What Was It Like When There Were No Stars In The Universe?
“It takes just half a million years to take all the normal matter in the Universe and have it be completely neutral, but 100-to-200 times as long before that neutral matter can collapse down enough to form the very first star in the Universe. Until that happens, the only light to see will be the leftover glow from the Big Bang, which falls to low enough energies to make it invisible after just 3 million years. For 47-to-97 million years, the entire Universe is truly dark. But as the first star ignites, “let there be light” is finally, once again, a part of our cosmic history.”
When you hear the term dark ages, you generally think about a time where whatever illuminated humanity’s existence ceased to do so. Well, the Universe itself had a dark ages. After neutral atoms first formed, there was still a hefty, visible glow of leftover radiation from the Big Bang, but the expansion of the Universe finally makes it invisible after about 3 million years. Yet the first stars in our cosmic history, emerging from the largest, rarest density fluctuations of all, won’t arrive until the Universe is 50-to-100 million years old. These cosmic dark ages are real, and vital to our existence. There’s an incredible story to them, and a reason why no visible, energetic light could have existed during this time.
Come get the full story on what it was like back before there were any stars in the Universe!
Science Uncovers The Origin Of The First Light In The Universe
“Before there were stars, there was matter and radiation. Before there were neutral atoms, there was an ionized plasma, and when that plasma forms neutral atoms, those allow the Universe to deliver the earliest light we see today. Even before that light, there was a soup of matter and antimatter, which annihilated to produce the majority of today’s photons, but even that wasn’t the very beginning. In the beginning, there was exponentially expanding space, and it was the end of that epoch — the end of cosmic inflation — that gave rise to the matter, antimatter, and radiation that would give rise to the first light we can see in the Universe.”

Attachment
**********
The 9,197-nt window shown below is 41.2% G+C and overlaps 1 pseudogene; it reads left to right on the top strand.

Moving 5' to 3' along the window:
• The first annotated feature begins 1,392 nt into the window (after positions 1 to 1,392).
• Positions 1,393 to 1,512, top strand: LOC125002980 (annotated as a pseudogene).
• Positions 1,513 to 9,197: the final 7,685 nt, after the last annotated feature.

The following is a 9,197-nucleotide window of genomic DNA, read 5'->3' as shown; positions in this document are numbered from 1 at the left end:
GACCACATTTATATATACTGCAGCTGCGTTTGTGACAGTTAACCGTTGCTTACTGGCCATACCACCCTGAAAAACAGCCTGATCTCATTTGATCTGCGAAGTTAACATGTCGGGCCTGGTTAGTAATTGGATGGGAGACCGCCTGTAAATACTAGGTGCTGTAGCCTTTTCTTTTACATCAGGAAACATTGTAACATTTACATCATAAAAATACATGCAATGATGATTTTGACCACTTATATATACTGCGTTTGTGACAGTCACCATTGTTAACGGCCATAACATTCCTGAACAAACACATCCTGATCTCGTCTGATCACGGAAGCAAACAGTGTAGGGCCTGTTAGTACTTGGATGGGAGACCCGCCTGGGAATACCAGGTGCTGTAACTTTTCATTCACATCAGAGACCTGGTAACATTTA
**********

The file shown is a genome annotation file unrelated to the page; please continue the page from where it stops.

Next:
We normally think of “let there be light” as when the Universe got its start. In a particular sense, this is true, since you can go back to a time before stars and galaxies existed, when the Universe was only a few million years old or less. But even before the first star, there was still light. And while that light’s origin can be traced back to the cosmic microwave background and the formation of neutral atoms, there was light even earlier than that. In fact, the very first light arose from the annihilation of matter and antimatter, and from the end of cosmic inflation at the very beginning of as far back as we can trace.
There was no light until the hot Big Bang occurred, and it’s the end of cosmic inflation that triggers this true “first light.”